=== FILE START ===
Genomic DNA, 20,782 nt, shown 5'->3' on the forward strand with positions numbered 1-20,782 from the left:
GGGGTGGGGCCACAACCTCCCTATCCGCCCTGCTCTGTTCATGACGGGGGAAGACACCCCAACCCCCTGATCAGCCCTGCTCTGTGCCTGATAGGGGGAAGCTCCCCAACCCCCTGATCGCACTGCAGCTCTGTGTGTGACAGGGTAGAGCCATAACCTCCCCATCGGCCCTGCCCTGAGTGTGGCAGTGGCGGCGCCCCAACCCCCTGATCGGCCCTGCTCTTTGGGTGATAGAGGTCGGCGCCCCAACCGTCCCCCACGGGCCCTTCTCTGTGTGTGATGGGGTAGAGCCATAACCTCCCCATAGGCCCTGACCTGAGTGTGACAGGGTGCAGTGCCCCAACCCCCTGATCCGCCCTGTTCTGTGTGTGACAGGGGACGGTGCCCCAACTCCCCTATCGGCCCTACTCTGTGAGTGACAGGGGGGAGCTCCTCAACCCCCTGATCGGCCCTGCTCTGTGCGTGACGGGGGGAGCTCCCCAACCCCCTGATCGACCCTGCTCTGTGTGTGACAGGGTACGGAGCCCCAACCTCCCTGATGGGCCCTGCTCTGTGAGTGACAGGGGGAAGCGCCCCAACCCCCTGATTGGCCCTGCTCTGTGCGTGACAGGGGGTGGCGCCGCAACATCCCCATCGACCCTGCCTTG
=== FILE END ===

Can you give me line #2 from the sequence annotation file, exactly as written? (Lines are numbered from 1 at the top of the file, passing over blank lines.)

GGGGTGGGGCCACAACCTCCCTATCCGCCCTGCTCTGTTCATGACGGGGGAAGACACCCCAACCCCCTGATCAGCCCTGCTCTGTGCCTGATAGGGGGAAGCTCCCCAACCCCCTGATCGCACTGCAGCTCTGTGTGTGACAGGGTAGAGCCATAACCTCCCCATCGGCCCTGCCCTGAGTGTGGCAGTGGCGGCGCCCCAACCCCCTGATCGGCCCTGCTCTTTGGGTGATAGAGGTCGGCGCCCCAACCGTCCCCCACGGGCCCTTCTCTGTGTGTGATGGGGTAGAGCCATAACCTCCCCATAGGCCCTGACCTGAGTGTGACAGGGTGCAGTGCCCCAACCCCCTGATCCGCCCTGTTCTGTGTGTGACAGGGGACGGTGCCCCAACTCCCCTATCGGCCCTACTCTGTGAGTGACAGGGGGGAGCTCCTCAACCCCCTGATCGGCCCTGCTCTGTGCGTGACGGGGGGAGCTCCCCAACCCCCTGATCGACCCTGCTCTGTGTGTGACAGGGTACGGAGCCCCAACCTCCCTGATGGGCCCTGCTCTGTGAGTGACAGGGGGAAGCGCCCCAACCCCCTGATTGGCCCTGCTCTGTGCGTGACAGGGGGTGGCGCCGCAACATCCCCATCGACCCTGCCTTG